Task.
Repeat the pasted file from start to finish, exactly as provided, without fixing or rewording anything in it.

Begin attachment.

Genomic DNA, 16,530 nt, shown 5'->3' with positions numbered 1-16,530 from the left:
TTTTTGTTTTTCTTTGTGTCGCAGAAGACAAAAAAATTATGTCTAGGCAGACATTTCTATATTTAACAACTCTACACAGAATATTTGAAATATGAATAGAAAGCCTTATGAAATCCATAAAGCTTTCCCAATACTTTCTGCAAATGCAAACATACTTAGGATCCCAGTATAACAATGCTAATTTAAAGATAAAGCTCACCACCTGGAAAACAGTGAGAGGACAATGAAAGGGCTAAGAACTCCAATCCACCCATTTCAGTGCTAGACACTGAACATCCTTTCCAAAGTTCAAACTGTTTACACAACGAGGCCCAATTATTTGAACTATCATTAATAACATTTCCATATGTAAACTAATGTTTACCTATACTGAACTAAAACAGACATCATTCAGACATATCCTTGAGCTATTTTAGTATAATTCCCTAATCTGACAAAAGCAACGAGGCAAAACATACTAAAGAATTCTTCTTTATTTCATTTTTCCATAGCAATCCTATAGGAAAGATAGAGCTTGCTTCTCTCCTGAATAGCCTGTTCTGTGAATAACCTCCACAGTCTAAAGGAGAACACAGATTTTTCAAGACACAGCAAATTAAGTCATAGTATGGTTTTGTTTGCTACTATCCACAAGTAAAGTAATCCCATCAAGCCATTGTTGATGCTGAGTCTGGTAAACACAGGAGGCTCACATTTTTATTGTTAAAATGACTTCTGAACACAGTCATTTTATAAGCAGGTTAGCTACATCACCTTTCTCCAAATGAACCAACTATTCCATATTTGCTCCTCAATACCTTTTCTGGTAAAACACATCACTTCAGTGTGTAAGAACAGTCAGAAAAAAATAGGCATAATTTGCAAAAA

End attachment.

Genomic DNA, 16,530 nt, shown 5'->3' with positions numbered 1-16,530 from the left:
TTTTTGTTTTTCTTTGTGTCGCAGAAGACAAAAAAATTATGTCTAGGCAGACATTTCTATATTTAACAACTCTACACAGAATATTTGAAATATGAATAGAAAGCCTTATGAAATCCATAAAGCTTTCCCAATACTTTCTGCAAATGCAAACATACTTAGGATCCCAGTATAACAATGCTAATTTAAAGATAAAGCTCACCACCTGGAAAACAGTGAGAGGACAATGAAAGGGCTAAGAACTCCAATCCACCCATTTCAGTGCTAGACACTGAACATCCTTTCCAAAGTTCAAACTGTTTACACAACGAGGCCCAATTATTTGAACTATCATTAATAACATTTCCATATGTAAACTAATGTTTACCTATACTGAACTAAAACAGACATCATTCAGACATATCCTTGAGCTATTTTAGTATAATTCCCTAATCTGACAAAAGCAACGAGGCAAAACATACTAAAGAATTCTTCTTTATTTCATTTTTCCATAGCAATCCTATAGGAAAGATAGAGCTTGCTTCTCTCCTGAATAGCCTGTTCTGTGAATAACCTCCACAGTCTAAAGGAGAACACAGATTTTTCAAGACACAGCAAATTAAGTCATAGTATGGTTTTGTTTGCTACTATCCACAAGTAAAGTAATCCCATCAAGCCATTGTTGATGCTGAGTCTGGTAAACACAGGAGGCTCACATTTTTATTGTTAAAATGACTTCTGAACACAGTCATTTTATAAGCAGGTTAGCTACATCACCTTTCTCCAAATGAACCAACTATTCCATATTTGCTCCTCAATACCTTTTCTGGTAAAACACATCACTTCAGTGTGTAAGAACAGTCAGAAAAAAATAGGCATAATTTGCAAAAA